The Department of Culture, Media and Sport is hailing the digital radio test as a success, saying listeners who are in a good coverage area love digital radio. The project, overseen by Ipsos/MORI earlier this year, saw 237 people in the city of Bath remove analogue radios from their lives, to see what it was like living with only digital radio over a six-week period.
The results, which are generally positive, are here: https://www.gov.uk/government/uploads/system/uploads/attachment_data/file/206694/130607_-_Go_Digital_Report__Final.docx_1_.pdf
It is interesting that they chose the city of Bath to undertake this test. I see that one of the conclusions was that respondents welcomed the wider choice of stations. Try that in a city like Sunderland where the most popular station is not available on DAB!
The fact is that DAB, as currently established, can carry FEWER stations in many parts of the country (at decent stereo audio quality) that the analogue system it hopes to replace. And that’s even if the smaller stations could afford to go on DAB!
The current plans for reorganising DAB multiplexes will give most areas a wider choice of national and quasi-national brands but do nothing to let smaller local and community services use the platform. Furthermore listeners now like to receive many other specialist and distant stations which equally cannot afford to be on every DAB multiplex.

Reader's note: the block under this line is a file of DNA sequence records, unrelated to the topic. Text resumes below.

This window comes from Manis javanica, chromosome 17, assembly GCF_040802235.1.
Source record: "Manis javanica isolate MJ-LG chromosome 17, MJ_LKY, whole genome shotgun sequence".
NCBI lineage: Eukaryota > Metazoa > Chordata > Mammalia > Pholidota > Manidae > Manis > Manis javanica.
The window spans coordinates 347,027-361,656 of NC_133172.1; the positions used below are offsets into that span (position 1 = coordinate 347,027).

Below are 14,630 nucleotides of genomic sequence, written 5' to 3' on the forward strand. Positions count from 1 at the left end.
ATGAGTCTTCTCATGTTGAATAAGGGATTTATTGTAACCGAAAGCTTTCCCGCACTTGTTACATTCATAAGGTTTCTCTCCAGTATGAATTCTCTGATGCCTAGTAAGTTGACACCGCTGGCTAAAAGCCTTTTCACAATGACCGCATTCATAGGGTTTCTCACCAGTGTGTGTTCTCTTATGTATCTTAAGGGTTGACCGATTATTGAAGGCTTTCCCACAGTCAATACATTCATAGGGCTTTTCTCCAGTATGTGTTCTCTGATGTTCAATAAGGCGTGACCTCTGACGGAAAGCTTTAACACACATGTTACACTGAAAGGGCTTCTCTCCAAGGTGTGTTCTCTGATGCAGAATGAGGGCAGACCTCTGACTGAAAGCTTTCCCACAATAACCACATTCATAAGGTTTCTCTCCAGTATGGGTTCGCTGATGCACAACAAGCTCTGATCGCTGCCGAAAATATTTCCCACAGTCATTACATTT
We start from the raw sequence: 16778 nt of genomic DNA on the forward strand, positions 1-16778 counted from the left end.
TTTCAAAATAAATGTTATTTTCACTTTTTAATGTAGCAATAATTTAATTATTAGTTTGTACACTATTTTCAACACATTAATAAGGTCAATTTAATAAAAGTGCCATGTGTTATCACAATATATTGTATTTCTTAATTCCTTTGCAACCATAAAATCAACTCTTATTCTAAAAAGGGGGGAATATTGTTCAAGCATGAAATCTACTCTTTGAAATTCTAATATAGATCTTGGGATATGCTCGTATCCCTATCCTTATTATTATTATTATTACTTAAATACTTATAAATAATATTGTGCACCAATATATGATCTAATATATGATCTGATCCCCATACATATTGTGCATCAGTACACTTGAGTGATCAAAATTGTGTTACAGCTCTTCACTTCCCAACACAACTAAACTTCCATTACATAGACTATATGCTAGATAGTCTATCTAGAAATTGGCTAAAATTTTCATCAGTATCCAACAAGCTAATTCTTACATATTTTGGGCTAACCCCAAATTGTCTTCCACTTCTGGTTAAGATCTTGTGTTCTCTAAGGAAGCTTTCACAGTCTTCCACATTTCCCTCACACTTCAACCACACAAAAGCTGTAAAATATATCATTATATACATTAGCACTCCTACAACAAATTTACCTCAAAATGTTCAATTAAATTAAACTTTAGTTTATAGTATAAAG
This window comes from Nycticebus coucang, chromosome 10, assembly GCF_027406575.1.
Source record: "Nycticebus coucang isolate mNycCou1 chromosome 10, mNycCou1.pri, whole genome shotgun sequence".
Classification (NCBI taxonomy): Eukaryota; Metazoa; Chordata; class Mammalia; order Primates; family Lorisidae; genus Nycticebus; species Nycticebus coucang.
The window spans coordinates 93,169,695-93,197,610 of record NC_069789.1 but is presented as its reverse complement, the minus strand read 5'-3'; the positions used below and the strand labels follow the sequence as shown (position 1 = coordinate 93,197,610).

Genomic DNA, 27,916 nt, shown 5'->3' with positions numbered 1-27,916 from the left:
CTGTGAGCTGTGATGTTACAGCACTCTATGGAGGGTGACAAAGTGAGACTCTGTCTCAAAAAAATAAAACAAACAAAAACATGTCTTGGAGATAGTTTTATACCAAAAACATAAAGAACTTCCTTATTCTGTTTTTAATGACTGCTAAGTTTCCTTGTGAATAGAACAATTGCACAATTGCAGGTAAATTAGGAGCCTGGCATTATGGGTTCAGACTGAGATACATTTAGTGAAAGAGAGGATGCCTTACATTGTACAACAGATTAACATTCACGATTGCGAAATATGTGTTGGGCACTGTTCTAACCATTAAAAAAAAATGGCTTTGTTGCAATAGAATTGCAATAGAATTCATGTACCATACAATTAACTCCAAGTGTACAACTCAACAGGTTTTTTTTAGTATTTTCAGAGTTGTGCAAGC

Many commentators argue, correctly, that if national and regional stations all moved onto DAB, this would free most of the FM band for smaller commercial and community stations. But this raises a fundamental point – why is broadcast radio in the UK adopting a new technology which will only work for some of its stations? Why is there no plan for local stations to go digital? Are we saying that in ten years time local and community radio will be the only category of media NOT available on stanard digital radio devices?
As I’ve commented before, DAB must be the only digital media technology which offers consumers a narrower choice of content than the analogue system it purports to replace. It’s as if only established artists and labels could issue CDs while new bands and independents had to remain on vinyl. Or only the big Hollywood studios and distributors could produce DVDs, while smaller film makers should be happy to see their product distributed on VHS cassettes!!
Where is the road map for ALL radio stations to be available on some generally receivable digital broadcast platform? And, for the national and regional services (where a switch to DAB+ would improve quality and capacity on the current multiplexes) what is the plan for that changeover?
Before talking further about the digital switchover we should be clear what the future delivery mechanism will be – and count how many homes currently have DAB+ receivers!